Hoskins Day Programme

Saturday 01 June 2024, University of Leicester, from 12:00 noon until 4:00pm. This is a FREE event but we would appreciate you booking via our webpage.

Hoskins Day 2024

Event Opens
Room 101 and Foyer, Attenborough Building.

A complementary buffet lunch of sandwiches, cake and hot drinks will be available from 12:00 until 14:00 outside Room 101 in the Attenborough seminar building, there will also be a second-hand book sale and Victoria County History and Oral History displays available to view.

Library Tour One
12:15 – 13:00
The tour departs from the David Wilson Library Foyer.

Library Tour Two
13:00 – 13:45
The tour departs from the David Wilson Library Foyer.

There is no need to pre-book for a tour. Please make your way to the David Wilson Library entrance hall to meet up with your host, Dr Will Farrell.

The David Wilson Library houses one of the largest regional and local history collections in the UK. These short tours will provide an introduction to the Library, explain how members of the public can join and use the collection, and include a short stop at Special Collections to see some rare books and archive material.

As well as a tour of the building and the main collection on the third floor, we will be showcasing the following collections in the Special Collections Reading Room:

  • The Chaproniere Collection: photographic archive of English parish churches. We will be looking at the material on Suffolk.
  • Highlights from the Draper Bequest on Kent: this is the most recent major donation to the local history rare book collection.
  • Frederick Attenborough’s correspondence with Hoskins and other local historians. This relates to the slide collection that Richard Jones has been digitising.
  • Poll Books: we have over 100 poll books in the Library, and we will be showcasing this important source for local political and social history.

Michael Gilbert – Introduction
13:50 – 14:00
Lecture Theatre One, Attenborough Building.

Dr Michael Gilbert is Chair of the Friends of the Centre for English Local History at the University of Leicester. Michael studied at the University of London and at the Centre where his thesis explored the changing landscape and economy of the late medieval fenlands. He is currently setting up the Centre for Fenland Studies at Ayscoughfee Hall in Spalding, South Lincolnshire to bring together local historians, academics and heritage groups.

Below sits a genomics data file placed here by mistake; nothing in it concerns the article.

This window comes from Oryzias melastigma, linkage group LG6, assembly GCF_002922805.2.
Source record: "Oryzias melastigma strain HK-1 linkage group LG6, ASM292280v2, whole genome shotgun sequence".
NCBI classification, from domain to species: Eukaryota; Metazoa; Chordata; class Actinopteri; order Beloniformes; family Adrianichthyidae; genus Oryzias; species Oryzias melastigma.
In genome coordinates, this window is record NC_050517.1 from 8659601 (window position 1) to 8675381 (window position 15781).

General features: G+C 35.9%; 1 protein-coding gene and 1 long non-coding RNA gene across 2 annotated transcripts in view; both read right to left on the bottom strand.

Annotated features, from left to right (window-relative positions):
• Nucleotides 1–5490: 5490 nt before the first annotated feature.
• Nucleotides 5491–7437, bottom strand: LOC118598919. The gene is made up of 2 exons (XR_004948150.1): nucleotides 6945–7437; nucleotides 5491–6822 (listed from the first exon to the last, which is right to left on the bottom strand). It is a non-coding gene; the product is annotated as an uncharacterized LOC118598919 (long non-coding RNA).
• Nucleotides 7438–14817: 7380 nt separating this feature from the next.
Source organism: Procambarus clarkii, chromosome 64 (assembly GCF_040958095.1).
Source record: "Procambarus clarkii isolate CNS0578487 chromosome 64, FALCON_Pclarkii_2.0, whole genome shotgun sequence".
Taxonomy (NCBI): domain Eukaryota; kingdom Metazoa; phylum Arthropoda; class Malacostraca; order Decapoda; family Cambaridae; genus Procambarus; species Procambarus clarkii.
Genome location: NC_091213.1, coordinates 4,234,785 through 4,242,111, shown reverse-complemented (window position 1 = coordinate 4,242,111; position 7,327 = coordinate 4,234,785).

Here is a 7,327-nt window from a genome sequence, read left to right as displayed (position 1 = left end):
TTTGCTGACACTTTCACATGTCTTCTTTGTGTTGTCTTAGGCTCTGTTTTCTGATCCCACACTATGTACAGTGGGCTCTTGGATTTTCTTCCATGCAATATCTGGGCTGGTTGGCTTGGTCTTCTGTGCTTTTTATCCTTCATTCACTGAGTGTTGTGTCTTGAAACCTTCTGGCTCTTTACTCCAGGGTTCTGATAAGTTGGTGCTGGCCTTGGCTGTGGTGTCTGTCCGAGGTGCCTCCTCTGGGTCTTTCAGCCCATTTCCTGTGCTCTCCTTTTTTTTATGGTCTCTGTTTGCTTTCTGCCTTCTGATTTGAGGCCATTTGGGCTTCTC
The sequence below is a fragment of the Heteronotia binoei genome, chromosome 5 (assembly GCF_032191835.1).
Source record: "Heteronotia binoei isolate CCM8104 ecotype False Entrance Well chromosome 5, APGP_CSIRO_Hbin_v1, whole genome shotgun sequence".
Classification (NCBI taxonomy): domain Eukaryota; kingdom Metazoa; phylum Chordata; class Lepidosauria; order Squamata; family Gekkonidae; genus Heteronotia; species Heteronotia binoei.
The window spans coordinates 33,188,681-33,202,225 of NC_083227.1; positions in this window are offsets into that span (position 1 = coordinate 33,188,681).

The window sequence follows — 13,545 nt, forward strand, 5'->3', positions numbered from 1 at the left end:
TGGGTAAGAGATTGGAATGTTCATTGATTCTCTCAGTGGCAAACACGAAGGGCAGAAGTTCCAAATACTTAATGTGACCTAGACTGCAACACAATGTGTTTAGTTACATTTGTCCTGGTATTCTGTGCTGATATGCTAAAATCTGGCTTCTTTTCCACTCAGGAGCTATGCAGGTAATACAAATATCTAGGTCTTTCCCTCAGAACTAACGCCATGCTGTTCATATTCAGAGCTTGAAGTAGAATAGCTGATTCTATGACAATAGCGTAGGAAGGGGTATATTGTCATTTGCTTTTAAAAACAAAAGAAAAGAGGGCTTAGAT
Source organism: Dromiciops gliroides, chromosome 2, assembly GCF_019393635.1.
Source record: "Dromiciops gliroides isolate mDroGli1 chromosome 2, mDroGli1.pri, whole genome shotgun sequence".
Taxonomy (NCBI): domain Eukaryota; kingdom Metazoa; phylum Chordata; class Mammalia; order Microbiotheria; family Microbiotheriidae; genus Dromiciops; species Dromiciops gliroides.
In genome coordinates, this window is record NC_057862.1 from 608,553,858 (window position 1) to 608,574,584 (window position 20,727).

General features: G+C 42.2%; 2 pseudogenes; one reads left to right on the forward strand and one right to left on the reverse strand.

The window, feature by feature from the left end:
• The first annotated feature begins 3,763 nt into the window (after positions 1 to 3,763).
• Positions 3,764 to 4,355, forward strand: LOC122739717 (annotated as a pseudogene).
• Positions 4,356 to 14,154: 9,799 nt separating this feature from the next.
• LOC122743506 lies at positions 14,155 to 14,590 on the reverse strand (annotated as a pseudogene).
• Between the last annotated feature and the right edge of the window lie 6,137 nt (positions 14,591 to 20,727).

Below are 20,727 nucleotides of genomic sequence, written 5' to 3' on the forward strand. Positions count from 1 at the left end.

Colin Hyde – “Walking through the Past”.
14:00 – 14:20
Lecture Theatre One, Attenborough Building.

A look at guided walking trails from Susanna(h) Watts in 1804 (she published her guidebook A Walk Through Leicester anonymously, and referred to herself as ‘he’ in the address at the beginning of the book) to the latest online walking tours of Leicester. Considering how these trails have changed over the years – or not – can tell us about how Leicester has celebrated its heritage over the past 200 years.

Colin has been with the East Midlands Oral History Archive (EMOHA) at the University of Leicester since 2001 and was seconded to the Unlocking Our Sound Heritage Midlands Hub, also at the University of Leicester, between 2018-2021. Colin has many years’ experience of giving advice, help and training in oral history. He has helped to create oral history related exhibitions, newsletters, books, CDs, videos and websites.

See our short biography of Susanna(h) Watts here

Pam Fisher – “Blue dogs, basketry, board games and bells: The VCH in the 21st Century”.
14:20 – 14:40
Lecture Theatre One Attenborough Building

Pam completed an MA and a PhD at the Centre for English Local History at the University of Leicester. She is currently the Volunteer Programme Manager for Leicestershire Victoria County History Trust and also County Editor. Pam’s role is to plan the research, recruit, train and support volunteer historians to help, to carry out some research herself and to prepare or edit a text for publication.

Break 14:40 – 15:00

Corinne Fowler – “Landscape history after Hoskins: Country Walks Through Colonial Britain”.
15:00 – 16:00
Lecture Theatre One, Attenborough Building.

Our keynote speaker is Corinne Fowler, Professor of Colonialism and Heritage at the University of Leicester. She is co-investigator of both the Rural Racism Project and the AHRC project ‘Addressing the Histories and Legacies of Empire in Literary House Museums: Dove Cottage and Beyond’, which brings together academics, consultants, stakeholders and community groups to investigate the colonial links of Romantic-period literary house museums, using Wordsworth Grasmere as an initial focus.

In this talk, Professor Fowler explores how raw materials, slavery-produced goods, and colonial wealth reshaped British landscapes from the remote Scottish isle of Jura to Cornish copper mines. Together with ten walking companions, Corinne’s new book Our Island Stories: Country Walks Through Colonial Britain examines how local history is intertwined with imperial history, investigating the unique colonial dimensions of British agriculture, landownership, enclosure, wool-making, cotton-weaving and coastal trade.

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